Children often ask the never-ending question, “Can I have a dog?” “May I have a cat, please?” My own children ask the questions even though they can predict the answer. Daniel Postgate brings a unique and comical twist to this family’s new pet in the book, The Snagglegrollop.
Sam is no different. He asks his mother and father for a dog. Receiving the standard, ‘No’, Sam asks for a “snagglegrollop” , a made up creature. Thinking the creature is imaginary, his parents agree. Boy, is dad ever surprised when Sam brings one home.
“What on earth is that?” exclaimed Dad. “It’s a Snagglegrollop,” said Sam. “You said I could have one, remember?”
“Yes, bu t… no, but … but — oh golly,” spluttered Dad.
Sam starts with his responsibilities of caring for a Snagglegrollop – giving it a bath, brushing his teeth, feeding him. Sam shares his idea with Emily. Emily later appears with a ‘quibblesnuff.”
The story has several deeper themes – friendship, self-confidence, responsibility. Younger children will wonder about where the creatures came from or why they leave.
Nick Price throws in another silent thread woven into the story. At the end of the story, Sam reasks his dad for a dog. At the fence, the dog is looking through the gate. When I turned the page, I noticed a picture on the book jacket of Sam holding the dog. (It makes me wonder if Sam’s parents reconsider the request for a dog.) It sparked a curiosity. I realized I had seen the dog on a couple of other pages. So, I began rereading the illustrations. I found the dog hidden in most of the scenes.
I read this story to a first grade class this past week. They gave me two thumbs up. they asked questions and wondered why events happened. When I showed the dog illustrations, their eyes lit up. They loved it!
Savorings for reading and in writing for The Snaggle Grollop:
- Wondering – why is the Snagglegrollup sad?
- Foreshadowing – the shadow of Snagglegrollup coming through the door
- Emotions – laughed, enchanted, fond of
- Voice – you can hear the father speaking
- Conversation -
- A Boy Read
(Warsaw Public Library)
Marlo Thomas edited the book, Thanks & Giving All Year Long. Several writers and illustrators, TV and movie actors contributed their childhood memories or imaginative stories to crate this collection of writings. All contributions from the book go to help the researchers and doctors at St. Jude Children’s Research Hospital.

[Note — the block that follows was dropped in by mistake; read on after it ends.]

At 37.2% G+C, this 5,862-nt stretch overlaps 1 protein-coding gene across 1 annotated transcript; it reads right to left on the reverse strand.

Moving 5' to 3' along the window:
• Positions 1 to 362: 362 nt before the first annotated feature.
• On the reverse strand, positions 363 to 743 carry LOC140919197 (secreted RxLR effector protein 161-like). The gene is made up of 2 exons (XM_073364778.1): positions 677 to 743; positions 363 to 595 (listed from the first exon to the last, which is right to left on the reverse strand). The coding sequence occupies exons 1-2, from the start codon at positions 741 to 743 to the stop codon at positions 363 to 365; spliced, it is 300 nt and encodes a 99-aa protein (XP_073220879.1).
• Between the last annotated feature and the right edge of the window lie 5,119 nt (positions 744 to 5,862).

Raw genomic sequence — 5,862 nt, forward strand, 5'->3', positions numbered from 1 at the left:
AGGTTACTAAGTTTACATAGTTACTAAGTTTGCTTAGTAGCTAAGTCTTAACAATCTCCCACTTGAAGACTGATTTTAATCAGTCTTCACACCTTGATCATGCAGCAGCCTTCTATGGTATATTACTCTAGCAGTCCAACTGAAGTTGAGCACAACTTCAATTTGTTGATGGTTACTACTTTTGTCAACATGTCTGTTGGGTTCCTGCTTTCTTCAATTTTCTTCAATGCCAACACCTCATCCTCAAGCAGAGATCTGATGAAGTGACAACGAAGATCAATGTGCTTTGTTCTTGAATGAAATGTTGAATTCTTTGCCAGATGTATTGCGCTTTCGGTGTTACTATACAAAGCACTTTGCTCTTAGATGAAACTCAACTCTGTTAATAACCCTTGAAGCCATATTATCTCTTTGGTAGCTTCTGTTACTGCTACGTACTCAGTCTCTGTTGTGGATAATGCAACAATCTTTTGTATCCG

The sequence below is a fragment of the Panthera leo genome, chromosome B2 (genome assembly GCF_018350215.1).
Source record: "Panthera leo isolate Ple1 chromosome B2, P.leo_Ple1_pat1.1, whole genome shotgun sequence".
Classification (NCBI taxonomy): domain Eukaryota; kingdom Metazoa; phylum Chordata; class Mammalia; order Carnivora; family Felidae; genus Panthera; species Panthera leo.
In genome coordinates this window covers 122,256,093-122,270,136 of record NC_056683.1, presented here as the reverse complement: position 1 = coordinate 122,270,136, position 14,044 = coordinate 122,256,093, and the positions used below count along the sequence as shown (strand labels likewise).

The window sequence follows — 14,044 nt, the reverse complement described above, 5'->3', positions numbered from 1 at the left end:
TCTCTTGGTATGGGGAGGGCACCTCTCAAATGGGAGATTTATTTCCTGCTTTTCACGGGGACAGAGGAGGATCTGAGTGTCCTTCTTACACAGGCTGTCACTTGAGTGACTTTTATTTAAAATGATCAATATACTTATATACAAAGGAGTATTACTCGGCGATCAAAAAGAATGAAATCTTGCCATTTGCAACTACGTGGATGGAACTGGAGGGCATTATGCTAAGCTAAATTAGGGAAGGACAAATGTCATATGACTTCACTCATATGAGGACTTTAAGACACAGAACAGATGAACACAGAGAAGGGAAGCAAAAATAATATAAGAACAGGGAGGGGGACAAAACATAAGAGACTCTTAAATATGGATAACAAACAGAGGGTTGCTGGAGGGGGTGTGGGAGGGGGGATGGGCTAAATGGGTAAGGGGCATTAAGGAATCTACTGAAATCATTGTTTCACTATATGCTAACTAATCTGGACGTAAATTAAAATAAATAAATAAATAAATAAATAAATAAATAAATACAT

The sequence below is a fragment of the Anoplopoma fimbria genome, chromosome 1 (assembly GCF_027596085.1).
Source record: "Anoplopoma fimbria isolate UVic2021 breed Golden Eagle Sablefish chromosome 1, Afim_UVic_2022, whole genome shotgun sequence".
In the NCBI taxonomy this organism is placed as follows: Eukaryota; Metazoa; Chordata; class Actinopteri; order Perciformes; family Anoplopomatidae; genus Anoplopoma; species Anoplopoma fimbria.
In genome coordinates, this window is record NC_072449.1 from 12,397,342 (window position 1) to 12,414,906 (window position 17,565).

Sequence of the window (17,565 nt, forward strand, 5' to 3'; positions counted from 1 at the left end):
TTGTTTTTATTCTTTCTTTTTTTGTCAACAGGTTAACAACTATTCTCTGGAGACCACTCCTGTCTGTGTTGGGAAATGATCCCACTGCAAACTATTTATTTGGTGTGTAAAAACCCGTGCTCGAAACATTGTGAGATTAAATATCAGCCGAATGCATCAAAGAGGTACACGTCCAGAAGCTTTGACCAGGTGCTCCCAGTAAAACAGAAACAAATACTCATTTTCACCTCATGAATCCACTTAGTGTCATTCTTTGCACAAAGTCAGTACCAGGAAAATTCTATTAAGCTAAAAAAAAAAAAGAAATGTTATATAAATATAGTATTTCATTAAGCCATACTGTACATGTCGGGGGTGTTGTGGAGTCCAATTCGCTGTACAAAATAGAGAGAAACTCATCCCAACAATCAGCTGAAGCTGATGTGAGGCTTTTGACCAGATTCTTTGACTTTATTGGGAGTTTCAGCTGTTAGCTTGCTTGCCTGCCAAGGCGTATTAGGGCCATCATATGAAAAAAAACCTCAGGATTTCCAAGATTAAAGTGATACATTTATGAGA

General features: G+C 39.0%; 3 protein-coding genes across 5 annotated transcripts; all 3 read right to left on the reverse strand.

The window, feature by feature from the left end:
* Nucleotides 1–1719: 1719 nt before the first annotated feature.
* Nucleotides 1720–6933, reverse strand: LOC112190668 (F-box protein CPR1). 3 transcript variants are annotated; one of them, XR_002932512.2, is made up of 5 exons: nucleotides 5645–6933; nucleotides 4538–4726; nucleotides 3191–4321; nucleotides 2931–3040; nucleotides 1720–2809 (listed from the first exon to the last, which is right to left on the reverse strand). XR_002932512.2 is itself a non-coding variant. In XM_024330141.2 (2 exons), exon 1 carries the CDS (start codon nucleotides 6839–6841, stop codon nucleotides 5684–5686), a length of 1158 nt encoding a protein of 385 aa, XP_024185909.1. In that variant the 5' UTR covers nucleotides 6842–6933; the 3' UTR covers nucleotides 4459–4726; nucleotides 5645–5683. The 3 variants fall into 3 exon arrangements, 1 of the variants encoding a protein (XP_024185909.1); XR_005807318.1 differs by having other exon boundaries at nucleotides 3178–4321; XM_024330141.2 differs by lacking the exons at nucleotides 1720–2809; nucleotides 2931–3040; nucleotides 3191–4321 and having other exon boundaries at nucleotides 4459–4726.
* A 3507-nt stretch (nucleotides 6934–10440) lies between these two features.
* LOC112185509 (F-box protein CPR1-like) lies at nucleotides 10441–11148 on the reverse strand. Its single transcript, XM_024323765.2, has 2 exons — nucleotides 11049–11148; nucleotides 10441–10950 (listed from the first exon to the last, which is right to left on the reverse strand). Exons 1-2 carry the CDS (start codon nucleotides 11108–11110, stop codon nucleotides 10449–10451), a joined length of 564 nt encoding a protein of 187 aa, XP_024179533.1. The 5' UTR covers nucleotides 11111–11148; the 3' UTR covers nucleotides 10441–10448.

Marlo Thomas introduces the book with a quote from her father.
“My father used to tell me that there are two kinds of people in the world: the takers and the givers. The takers sometimes eat better, he would say, but the givers always sleep better.“
Marlo continues to share that we have many reasons to be thankful. She enjoys the holiday of Thanksgiving with memories from her childhood. She encourages her readers to be thankful throughout the year. Her focus is for people to be givers. A sincere smile is giving.
The children in our classroom need to be givers. We have a responsibility to build a community of learners in our classroom. By having the children hear the stories of thankfulness, we can help them to be more aware of the needs of others around them, building the community of learning with it.
Savorings for reading and in writing for Thanks & Giving All Year Long:
- Short Stories – stories that focus on small moments with important events
- Variety of Genres – songs, letters, fables, poems, comics, narrative
- Letter Writing – tow great examples of letters written to a sibling, remembering a special time and building them up
- Purpose – the author wrote the book with the intention of building others up and raising funds for research
- Community Building
- Health – explore St. Jude Children’s Research Hospital website and learn about children that are their age